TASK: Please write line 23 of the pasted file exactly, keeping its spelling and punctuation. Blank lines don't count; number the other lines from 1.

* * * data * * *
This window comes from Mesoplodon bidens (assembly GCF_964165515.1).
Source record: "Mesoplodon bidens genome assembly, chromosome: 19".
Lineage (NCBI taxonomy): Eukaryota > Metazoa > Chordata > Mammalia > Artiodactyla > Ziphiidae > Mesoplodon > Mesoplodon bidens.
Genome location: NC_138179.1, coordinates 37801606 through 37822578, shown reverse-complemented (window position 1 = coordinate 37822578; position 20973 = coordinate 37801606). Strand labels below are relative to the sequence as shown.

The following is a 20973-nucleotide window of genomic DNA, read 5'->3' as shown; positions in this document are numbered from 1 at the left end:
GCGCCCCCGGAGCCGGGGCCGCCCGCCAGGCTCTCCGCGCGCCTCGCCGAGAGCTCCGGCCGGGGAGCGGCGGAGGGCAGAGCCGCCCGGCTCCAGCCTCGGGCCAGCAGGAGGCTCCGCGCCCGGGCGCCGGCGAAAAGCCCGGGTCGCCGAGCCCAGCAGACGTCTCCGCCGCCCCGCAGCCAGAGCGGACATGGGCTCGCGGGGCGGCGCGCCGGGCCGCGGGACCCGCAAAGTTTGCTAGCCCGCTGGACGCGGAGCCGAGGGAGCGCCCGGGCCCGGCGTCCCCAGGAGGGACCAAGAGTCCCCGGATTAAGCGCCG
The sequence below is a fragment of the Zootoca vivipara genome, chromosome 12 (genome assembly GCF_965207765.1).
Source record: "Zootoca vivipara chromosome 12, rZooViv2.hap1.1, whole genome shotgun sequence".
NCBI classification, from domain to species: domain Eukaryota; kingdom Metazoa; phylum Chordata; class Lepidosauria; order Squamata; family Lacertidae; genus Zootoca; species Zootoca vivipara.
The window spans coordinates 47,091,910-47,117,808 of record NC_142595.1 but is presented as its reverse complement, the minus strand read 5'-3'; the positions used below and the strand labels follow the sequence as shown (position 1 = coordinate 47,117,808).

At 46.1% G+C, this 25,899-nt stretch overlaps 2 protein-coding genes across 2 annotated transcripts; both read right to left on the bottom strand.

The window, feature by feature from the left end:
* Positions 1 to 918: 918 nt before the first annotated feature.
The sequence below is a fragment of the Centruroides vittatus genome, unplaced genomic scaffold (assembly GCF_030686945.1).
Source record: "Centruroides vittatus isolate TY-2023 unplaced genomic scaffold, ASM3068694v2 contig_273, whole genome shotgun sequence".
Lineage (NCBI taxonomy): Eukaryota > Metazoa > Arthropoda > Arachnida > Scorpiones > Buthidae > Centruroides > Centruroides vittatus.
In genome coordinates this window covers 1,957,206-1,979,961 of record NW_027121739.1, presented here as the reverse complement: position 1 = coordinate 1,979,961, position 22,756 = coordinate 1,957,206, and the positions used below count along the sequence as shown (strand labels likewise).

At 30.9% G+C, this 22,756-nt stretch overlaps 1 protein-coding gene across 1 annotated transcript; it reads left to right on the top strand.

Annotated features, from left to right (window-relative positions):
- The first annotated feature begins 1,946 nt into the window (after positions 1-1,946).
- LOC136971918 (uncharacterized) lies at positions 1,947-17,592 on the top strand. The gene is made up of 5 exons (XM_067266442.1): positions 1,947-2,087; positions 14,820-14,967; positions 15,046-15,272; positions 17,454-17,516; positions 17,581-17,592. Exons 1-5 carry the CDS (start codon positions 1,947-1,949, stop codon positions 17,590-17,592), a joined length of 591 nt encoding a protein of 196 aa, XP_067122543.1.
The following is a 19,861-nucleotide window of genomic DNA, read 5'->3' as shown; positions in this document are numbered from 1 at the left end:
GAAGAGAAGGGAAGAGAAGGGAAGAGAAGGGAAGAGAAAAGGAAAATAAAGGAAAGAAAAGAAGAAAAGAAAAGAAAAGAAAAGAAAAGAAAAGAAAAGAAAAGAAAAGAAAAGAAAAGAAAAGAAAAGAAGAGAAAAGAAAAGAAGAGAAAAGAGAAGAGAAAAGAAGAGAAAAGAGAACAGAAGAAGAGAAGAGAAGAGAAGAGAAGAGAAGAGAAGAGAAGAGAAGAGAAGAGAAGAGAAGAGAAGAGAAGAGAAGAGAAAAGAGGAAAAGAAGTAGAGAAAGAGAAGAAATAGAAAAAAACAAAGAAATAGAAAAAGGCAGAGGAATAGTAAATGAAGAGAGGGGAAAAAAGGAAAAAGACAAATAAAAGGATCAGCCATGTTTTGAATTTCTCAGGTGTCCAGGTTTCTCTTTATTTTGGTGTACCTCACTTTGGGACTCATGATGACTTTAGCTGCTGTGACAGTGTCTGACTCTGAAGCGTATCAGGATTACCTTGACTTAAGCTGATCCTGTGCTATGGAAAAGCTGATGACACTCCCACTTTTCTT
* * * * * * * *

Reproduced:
GAAGAGAAGGGAAGAGAAGGGAAGAGAAGGGAAGAGAAAAGGAAAATAAAGGAAAGAAAAGAAGAAAAGAAAAGAAAAGAAAAGAAAAGAAAAGAAAAGAAAAGAAAAGAAAAGAAAAGAAAAGAAAAGAAGAGAAAAGAAAAGAAGAGAAAAGAGAAGAGAAAAGAAGAGAAAAGAGAACAGAAGAAGAGAAGAGAAGAGAAGAGAAGAGAAGAGAAGAGAAGAGAAGAGAAGAGAAGAGAAGAGAAGAGAAGAGAAGAGAAAAGAGGAAAAGAAGTAGAGAAAGAGAAGAAATAGAAAAAAACAAAGAAATAGAAAAAGGCAGAGGAATAGTAAATGAAGAGAGGGGAAAAAAGGAAAAAGACAAATAAAAGGATCAGCCATGTTTTGAATTTCTCAGGTGTCCAGGTTTCTCTTTATTTTGGTGTACCTCACTTTGGGACTCATGATGACTTTAGCTGCTGTGACAGTGTCTGACTCTGAAGCGTATCAGGATTACCTTGACTTAAGCTGATCCTGTGCTATGGAAAAGCTGATGACACTCCCACTTTTCTT